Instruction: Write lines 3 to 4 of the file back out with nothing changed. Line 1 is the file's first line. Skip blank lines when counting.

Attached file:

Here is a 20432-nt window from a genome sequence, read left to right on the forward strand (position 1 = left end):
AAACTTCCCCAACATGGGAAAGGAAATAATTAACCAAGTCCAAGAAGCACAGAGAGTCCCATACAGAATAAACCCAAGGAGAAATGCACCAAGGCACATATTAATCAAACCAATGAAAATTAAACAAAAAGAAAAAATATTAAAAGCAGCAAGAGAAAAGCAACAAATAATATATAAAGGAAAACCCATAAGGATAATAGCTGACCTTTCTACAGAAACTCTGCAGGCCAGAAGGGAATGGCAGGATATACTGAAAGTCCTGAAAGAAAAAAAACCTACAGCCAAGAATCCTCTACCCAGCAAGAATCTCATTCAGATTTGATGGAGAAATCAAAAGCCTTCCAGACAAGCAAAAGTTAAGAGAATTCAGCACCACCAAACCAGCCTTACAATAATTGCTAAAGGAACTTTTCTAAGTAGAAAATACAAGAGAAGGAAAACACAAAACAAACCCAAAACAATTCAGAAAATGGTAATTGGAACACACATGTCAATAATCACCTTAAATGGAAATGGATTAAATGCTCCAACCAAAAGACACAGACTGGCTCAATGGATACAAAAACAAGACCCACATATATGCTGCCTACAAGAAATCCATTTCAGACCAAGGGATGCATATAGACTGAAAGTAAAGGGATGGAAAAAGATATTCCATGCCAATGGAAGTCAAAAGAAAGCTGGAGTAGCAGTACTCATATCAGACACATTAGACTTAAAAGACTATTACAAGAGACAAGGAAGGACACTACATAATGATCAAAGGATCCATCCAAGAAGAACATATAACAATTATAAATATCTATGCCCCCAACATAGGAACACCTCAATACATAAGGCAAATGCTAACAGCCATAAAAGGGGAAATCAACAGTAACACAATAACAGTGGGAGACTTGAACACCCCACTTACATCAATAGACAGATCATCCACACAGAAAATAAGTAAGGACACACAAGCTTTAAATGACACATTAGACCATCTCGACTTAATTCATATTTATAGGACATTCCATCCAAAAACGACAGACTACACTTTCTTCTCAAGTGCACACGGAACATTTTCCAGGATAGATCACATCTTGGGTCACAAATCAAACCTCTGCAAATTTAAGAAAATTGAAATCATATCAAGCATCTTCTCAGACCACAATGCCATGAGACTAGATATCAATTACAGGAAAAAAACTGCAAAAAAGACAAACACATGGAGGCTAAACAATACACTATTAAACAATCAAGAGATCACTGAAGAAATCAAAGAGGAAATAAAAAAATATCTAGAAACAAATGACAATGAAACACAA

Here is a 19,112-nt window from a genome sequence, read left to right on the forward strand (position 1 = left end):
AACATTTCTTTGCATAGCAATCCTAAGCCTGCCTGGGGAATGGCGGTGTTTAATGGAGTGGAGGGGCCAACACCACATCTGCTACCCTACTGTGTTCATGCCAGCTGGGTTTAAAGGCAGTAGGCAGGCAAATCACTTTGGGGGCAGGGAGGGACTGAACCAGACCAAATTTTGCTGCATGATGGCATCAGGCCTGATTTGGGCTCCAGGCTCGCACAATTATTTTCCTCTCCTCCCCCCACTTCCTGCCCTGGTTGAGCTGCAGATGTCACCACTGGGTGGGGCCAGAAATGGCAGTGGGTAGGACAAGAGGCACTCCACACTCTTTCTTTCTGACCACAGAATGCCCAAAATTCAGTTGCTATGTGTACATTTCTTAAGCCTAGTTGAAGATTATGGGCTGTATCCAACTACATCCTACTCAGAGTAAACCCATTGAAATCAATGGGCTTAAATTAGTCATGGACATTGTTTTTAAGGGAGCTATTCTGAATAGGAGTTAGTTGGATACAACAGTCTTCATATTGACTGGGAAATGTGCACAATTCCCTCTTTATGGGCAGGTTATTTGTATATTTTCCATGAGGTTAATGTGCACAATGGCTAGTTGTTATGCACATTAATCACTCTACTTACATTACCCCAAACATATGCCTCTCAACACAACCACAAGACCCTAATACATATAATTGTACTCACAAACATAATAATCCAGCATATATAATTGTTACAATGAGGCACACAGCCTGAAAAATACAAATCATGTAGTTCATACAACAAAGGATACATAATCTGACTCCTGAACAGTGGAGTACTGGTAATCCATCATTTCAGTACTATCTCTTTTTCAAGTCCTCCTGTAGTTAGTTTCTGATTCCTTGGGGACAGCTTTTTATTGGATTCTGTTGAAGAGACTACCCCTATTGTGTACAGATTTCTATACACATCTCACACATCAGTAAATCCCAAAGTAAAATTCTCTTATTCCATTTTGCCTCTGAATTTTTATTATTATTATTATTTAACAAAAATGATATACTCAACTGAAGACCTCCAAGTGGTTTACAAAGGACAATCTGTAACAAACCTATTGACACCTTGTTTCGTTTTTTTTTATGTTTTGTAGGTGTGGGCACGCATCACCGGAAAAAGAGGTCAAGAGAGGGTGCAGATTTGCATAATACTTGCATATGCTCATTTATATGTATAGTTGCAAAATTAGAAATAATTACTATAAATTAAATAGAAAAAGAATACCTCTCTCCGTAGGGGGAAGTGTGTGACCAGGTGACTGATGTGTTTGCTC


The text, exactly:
Here is a 19,112-nt window from a genome sequence, read left to right on the forward strand (position 1 = left end):
AACATTTCTTTGCATAGCAATCCTAAGCCTGCCTGGGGAATGGCGGTGTTTAATGGAGTGGAGGGGCCAACACCACATCTGCTACCCTACTGTGTTCATGCCAGCTGGGTTTAAAGGCAGTAGGCAGGCAAATCACTTTGGGGGCAGGGAGGGACTGAACCAGACCAAATTTTGCTGCATGATGGCATCAGGCCTGATTTGGGCTCCAGGCTCGCACAATTATTTTCCTCTCCTCCCCCCACTTCCTGCCCTGGTTGAGCTGCAGATGTCACCACTGGGTGGGGCCAGAAATGGCAGTGGGTAGGACAAGAGGCACTCCACACTCTTTCTTTCTGACCACAGAATGCCCAAAATTCAGTTGCTATGTGTACATTTCTTAAGCCTAGTTGAAGATTATGGGCTGTATCCAACTACATCCTACTCAGAGTAAACCCATTGAAATCAATGGGCTTAAATTAGTCATGGACATTGTTTTTAAGGGAGCTATTCTGAATAGGAGTTAGTTGGATACAACAGTCTTCATATTGACTGGGAAATGTGCACAATTCCCTCTTTATGGGCAGGTTATTTGTATATTTTCCATGAGGTTAATGTGCACAATGGCTAGTTGTTATGCACATTAATCACTCTACTTACATTACCCCAAACATATGCCTCTCAACACAACCACAAGACCCTAATACATATAATTGTACTCACAAACATAATAATCCAGCATATATAATTGTTACAATGAGGCACACAGCCTGAAAAATACAAATCATGTAGTTCATACAACAAAGGATACATAATCTGACTCCTGAACAGTGGAGTACTGGTAATCCATCATTTCAGTACTATCTCTTTTTCAAGTCCTCCTGTAGTTAGTTTCTGATTCCTTGGGGACAGCTTTTTATTGGATTCTGTTGAAGAGACTACCCCTATTGTGTACAGATTTCTATACACATCTCACACATCAGTAAATCCCAAAGTAAAATTCTCTTATTCCATTTTGCCTCTGAATTTTTATTATTATTATTATTTAACAAAAATGATATACTCAACTGAAGACCTCCAAGTGGTTTACAAAGGACAATCTGTAACAAACCTATTGACACCTTGTTTCGTTTTTTTTTATGTTTTGTAGGTGTGGGCACGCATCACCGGAAAAAGAGGTCAAGAGAGGGTGCAGATTTGCATAATACTTGCATATGCTCATTTATATGTATAGTTGCAAAATTAGAAATAATTACTATAAATTAAATAGAAAAAGAATACCTCTCTCCGTAGGGGGAAGTGTGTGACCAGGTGACTGATGTGTTTGCTC